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Glucocorticoid remediable aldosteronism


Glucocorticoid remediable aldosteronism (GRA), also describable as "aldosterone synthase hyperactivity", is an autosomal dominant disorder in which the increase in aldosterone secretion produced by ACTH is no longer transient.

It is a cause of primary hyperaldosteronism.


Patients with GRA may be asymptomatic, but the following symptoms can be present:

- Fatigue

- Headache

- High blood pressure

- Hypokalemia

- Intermittent or temporary paralysis

- Muscle spasms

- Muscle weakness

- Numbness

- Polyuria

- Polydipsia

- Tingling

- Hypernatraemia

- Metabolic alkalosis

Normal Physiology

Aldosterone synthase is a steroid hydroxylase cytochrome P450 oxidase enzyme involved in the generation of aldosterone. It is localized to the mitochondrial inner membrane. The enzyme has steroid 18-hydroxylase activity to synthesize aldosterone and other steroids. Aldosterone synthase is found within the zona glomerulosa at the outer edge of the adrenal cortex. Aldosterone synthase normally is not ACTH sensitive, and only activated by angiotensin II.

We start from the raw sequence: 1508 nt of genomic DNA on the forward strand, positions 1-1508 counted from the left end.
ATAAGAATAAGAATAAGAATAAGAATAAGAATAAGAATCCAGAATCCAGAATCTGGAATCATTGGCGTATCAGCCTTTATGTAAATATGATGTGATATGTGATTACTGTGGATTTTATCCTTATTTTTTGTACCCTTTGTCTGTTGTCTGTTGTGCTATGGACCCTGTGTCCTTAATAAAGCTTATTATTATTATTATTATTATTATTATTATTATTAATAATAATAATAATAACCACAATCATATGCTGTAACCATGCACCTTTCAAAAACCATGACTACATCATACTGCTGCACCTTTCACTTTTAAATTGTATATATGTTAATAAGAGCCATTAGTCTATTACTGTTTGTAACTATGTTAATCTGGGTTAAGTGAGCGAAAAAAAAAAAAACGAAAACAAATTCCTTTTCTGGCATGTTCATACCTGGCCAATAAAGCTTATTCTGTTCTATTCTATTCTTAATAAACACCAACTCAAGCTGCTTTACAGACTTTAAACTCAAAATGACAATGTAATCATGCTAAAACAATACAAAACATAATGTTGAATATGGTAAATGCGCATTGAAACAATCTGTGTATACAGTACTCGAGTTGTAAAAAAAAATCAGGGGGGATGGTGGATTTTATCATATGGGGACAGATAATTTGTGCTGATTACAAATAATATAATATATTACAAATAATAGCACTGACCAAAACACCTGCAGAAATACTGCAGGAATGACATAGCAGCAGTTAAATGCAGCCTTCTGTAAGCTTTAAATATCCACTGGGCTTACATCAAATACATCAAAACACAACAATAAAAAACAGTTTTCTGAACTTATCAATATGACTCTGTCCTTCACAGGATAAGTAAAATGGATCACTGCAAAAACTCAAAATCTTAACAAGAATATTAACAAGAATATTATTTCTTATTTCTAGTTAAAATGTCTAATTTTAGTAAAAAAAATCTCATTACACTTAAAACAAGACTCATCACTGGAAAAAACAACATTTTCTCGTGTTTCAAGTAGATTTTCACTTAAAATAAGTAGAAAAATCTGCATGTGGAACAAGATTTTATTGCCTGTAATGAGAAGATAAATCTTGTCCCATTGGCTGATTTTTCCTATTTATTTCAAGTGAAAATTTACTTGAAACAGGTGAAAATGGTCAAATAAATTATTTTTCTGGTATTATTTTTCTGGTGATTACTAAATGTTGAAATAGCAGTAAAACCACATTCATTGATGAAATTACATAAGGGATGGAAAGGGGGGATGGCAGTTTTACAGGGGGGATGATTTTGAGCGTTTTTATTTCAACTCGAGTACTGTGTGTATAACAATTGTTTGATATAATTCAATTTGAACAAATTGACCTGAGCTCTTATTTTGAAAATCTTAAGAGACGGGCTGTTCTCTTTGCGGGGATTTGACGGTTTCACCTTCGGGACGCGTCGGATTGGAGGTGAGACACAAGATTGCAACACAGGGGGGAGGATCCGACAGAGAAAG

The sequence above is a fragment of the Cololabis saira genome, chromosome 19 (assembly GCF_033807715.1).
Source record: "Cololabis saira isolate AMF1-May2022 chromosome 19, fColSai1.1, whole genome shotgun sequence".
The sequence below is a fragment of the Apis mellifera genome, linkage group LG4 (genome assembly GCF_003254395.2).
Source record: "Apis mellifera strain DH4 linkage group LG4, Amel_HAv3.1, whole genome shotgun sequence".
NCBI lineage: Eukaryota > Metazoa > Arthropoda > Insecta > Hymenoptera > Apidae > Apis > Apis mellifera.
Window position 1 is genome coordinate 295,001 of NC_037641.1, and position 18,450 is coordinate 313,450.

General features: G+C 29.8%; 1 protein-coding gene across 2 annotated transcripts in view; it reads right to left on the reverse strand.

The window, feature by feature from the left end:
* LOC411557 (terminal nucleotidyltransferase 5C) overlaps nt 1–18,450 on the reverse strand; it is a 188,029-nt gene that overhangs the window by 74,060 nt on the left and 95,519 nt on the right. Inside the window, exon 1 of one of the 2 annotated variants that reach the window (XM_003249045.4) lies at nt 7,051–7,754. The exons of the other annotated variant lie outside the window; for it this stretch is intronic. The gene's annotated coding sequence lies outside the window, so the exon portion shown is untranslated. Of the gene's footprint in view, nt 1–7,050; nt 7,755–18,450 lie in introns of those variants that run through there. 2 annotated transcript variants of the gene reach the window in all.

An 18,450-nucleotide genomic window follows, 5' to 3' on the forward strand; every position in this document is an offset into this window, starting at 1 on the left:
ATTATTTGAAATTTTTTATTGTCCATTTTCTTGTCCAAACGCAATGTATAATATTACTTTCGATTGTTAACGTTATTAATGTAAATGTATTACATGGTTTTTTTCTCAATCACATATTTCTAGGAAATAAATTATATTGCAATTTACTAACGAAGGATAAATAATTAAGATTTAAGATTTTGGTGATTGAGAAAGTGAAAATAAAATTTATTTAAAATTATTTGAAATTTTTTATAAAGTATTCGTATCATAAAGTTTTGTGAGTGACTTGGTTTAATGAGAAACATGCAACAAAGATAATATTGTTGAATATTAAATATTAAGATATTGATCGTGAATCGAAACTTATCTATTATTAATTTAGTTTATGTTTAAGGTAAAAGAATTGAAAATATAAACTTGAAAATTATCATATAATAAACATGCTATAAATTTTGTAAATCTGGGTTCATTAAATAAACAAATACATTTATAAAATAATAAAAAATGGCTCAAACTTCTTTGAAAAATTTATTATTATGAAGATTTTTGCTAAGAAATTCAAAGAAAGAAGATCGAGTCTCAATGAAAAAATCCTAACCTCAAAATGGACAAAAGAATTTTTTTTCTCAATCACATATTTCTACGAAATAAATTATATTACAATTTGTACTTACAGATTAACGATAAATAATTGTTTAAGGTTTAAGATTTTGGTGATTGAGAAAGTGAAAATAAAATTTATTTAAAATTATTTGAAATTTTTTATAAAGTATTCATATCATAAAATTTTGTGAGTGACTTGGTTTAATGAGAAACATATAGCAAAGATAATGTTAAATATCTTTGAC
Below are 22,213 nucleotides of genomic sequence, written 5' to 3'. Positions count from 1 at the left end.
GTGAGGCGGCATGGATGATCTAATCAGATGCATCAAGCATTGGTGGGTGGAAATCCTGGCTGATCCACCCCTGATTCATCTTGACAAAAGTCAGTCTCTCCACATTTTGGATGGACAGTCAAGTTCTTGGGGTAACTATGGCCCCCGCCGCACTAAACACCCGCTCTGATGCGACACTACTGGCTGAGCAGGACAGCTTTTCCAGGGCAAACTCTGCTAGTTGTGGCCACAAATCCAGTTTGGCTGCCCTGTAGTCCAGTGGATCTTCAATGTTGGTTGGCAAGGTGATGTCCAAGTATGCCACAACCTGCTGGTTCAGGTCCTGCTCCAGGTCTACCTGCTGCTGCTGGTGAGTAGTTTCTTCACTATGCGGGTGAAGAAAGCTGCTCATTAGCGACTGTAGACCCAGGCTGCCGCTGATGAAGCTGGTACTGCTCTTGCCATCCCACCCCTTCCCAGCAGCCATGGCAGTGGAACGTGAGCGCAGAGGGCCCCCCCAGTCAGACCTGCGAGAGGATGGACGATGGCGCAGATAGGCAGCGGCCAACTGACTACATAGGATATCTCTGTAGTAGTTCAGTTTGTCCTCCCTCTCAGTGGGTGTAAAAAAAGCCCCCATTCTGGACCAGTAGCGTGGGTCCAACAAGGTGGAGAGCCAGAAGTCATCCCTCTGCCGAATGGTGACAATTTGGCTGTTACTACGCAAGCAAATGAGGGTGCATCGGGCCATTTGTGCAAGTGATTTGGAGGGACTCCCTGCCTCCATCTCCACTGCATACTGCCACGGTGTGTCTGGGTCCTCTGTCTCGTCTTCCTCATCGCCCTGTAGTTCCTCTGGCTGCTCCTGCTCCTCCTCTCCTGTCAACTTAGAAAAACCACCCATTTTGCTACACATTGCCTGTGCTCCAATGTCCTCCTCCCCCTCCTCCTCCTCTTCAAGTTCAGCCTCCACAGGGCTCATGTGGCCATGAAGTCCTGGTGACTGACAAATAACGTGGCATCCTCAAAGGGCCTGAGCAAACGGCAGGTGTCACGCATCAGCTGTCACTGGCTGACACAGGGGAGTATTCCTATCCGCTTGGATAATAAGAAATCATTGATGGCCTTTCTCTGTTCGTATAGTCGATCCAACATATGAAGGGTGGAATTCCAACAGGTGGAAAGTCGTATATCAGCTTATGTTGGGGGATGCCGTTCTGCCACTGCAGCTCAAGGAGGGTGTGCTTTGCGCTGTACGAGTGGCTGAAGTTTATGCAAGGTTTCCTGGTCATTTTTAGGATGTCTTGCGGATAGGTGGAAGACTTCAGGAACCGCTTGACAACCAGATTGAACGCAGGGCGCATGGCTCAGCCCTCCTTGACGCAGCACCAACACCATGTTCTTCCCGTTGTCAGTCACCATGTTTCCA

Aldosterone causes the tubules of the kidneys to retain sodium and water. This increases the volume of fluid in the body, and drives up blood pressure.

Steroid hormones are synthesized from cholesterol within the adrenal cortex. Aldosterone and corticosterone share the first part of their biosynthetic pathway. The last part is either mediated by the aldosterone synthase (for aldosterone) or by the 11β-hydroxylase (for corticosterone).


The genes encoding aldosterone synthase and 11-hydroxylase are 95% identical and are close together on chromosome 8. In individuals with GRA, there is unequal crossing over so that the 5' regulatory region of the 11-hydroxylase gene is fused to the coding region of the aldosterone synthase.

The product of this hybrid gene is aldosterone synthase that is ACTH-sensitive in the zona fasciculata of the adrenal gland.

Although in normal subjects, ACTH accelerates the first step of aldosterone synthesis, ACTH normally has no effect on the activity of aldosterone synthase. However, in subjects with glucocorticoid-remediable aldosteronism, ACTH increases the activity of existing aldosterone synthase, resulting in an abnormally high rate of aldosterone synthesis and hyperaldosteronism.


In GRA, the hypersecretion of aldosterone and the accompanying hypertension are remedied when ACTH secretion is suppressed by administering glucocorticoids.

Dexamethasone, spironolactone and eplerenone have been used in treatment.